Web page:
• ...and also drag info from it into another application like Outlook (Attach Files from a note onto an e-mail)
    • OneNote installs a new "printer" that lets you print any content into your Notebook
  • It's as easy as Word but without the usual %&§$%&§$ in formatting and arranging content but with powerful improvements
  • You are hardly limited in any way, being it number of categories, size of pages, size of notebooks and more
  • You can create templates for pages and even define templates as default for a specific category (i.e. meeting minutes)
  • You can save single pages as PDF right out of it ...and even sent it directly via mail using Outlook
  • You can search through all your open notebooks
  • You can record audio and video in it (great for calls/meetings) and clip from your screen (like the MS "Snipping Tool")
  • Very important: You can easily share it using built-in (sharepoint, network) or 3rd party (cloud) storages like Dropbox (or SkyDrive)
Usually it's quite hard for me to be really impressed by software, even more when it's part of the Office suite that usually doesn't offer much innovation, however this tool really lets my heart jump as a PM and "information hoarder".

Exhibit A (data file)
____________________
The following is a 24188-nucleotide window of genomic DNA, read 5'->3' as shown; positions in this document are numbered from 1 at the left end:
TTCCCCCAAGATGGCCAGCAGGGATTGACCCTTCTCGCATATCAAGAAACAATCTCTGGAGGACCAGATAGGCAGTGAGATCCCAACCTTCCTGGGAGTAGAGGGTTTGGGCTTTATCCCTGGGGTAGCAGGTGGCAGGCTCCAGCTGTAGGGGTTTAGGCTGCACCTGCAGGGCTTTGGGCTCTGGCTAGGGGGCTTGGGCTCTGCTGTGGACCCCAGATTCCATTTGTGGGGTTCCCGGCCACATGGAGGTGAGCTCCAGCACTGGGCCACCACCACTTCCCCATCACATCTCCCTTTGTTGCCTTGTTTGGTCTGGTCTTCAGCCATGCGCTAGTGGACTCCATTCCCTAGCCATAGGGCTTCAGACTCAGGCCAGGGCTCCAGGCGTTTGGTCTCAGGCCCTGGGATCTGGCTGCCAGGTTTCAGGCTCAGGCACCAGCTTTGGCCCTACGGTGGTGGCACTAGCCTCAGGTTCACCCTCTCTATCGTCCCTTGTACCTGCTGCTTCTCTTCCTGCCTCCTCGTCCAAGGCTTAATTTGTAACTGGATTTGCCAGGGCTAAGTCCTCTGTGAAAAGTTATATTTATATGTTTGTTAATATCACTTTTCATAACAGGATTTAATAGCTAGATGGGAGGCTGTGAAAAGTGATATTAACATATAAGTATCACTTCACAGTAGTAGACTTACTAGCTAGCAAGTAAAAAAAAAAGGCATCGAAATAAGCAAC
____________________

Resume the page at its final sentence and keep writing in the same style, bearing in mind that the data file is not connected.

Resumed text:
How I organized it for myself
As I already knew how I wanted (or had) to categorize the information I had and it was obvious from the first moment that OneNote was perfect for me, I started with the following setup:
  • Creating a notebook for every project I manage plus an additional two for "Personal" and "Department Related"
  • Creating a scheme of required sections in every project notebook
    • Decisions / Approaches - To keep track of decisions and approaches for projects that are still in early production
    • Documents - TDDs, Architecture documents, diagrams, ...
    • Documentation - Requirement lists, lose documentations and infos, …
    • Meeting minutes - obvious one (having a meeting minute template configured as default)
    • Reports - All reports for this project
    • Misc - For stuff I pick up that doesn't fit in neither of the other categories
  • After this, it's basically about creating pages and - if necessary - convert them to subpages until the desired level of depth

What I got out of it
After this was done and all the info and documents I already had on my PC and in my Outlook was filed appropriately, I was always prepared for situations where I was requested certain info or needed it for myself to look something up or bring something back into my mind.

What's next
My main goal was to share with you how I - for me - revolutionized my way of collecting and gathering information having it at hand whenever I need it without much effort. Also how it helped me manage the overwhelming amount of information spread through single files, sharepoint, confluence and most horribly emails (Especially using a slow Outlook with an even slower "Vault") was tackled perfectly and I seriously can't think of how it would be without it.

Thanks for bearing with me through the wall of text and if you have any questions or tips, let me know!

Have a great week.